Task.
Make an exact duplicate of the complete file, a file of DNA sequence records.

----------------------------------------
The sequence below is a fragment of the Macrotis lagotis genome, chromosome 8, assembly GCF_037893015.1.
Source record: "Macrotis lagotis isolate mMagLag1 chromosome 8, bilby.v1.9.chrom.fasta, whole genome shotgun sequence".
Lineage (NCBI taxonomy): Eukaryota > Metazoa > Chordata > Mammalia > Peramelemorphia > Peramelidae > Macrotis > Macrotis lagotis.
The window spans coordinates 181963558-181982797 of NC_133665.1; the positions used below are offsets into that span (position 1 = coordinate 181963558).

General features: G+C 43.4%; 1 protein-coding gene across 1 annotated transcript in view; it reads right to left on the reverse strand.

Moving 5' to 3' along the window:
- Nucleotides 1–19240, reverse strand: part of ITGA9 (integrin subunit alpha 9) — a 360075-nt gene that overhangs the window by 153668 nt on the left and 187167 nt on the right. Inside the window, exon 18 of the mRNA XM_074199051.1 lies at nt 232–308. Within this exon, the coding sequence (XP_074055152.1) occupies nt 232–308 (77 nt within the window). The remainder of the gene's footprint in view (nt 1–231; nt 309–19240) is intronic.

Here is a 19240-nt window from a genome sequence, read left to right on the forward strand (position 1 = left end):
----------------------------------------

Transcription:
The sequence below is a fragment of the Macrotis lagotis genome, chromosome 8, assembly GCF_037893015.1.
Source record: "Macrotis lagotis isolate mMagLag1 chromosome 8, bilby.v1.9.chrom.fasta, whole genome shotgun sequence".
Lineage (NCBI taxonomy): Eukaryota > Metazoa > Chordata > Mammalia > Peramelemorphia > Peramelidae > Macrotis > Macrotis lagotis.
The window spans coordinates 181963558-181982797 of NC_133665.1; the positions used below are offsets into that span (position 1 = coordinate 181963558).

General features: G+C 43.4%; 1 protein-coding gene across 1 annotated transcript in view; it reads right to left on the reverse strand.

Moving 5' to 3' along the window:
- Nucleotides 1–19240, reverse strand: part of ITGA9 (integrin subunit alpha 9) — a 360075-nt gene that overhangs the window by 153668 nt on the left and 187167 nt on the right. Inside the window, exon 18 of the mRNA XM_074199051.1 lies at nt 232–308. Within this exon, the coding sequence (XP_074055152.1) occupies nt 232–308 (77 nt within the window). The remainder of the gene's footprint in view (nt 1–231; nt 309–19240) is intronic.

Here is a 19240-nt window from a genome sequence, read left to right on the forward strand (position 1 = left end):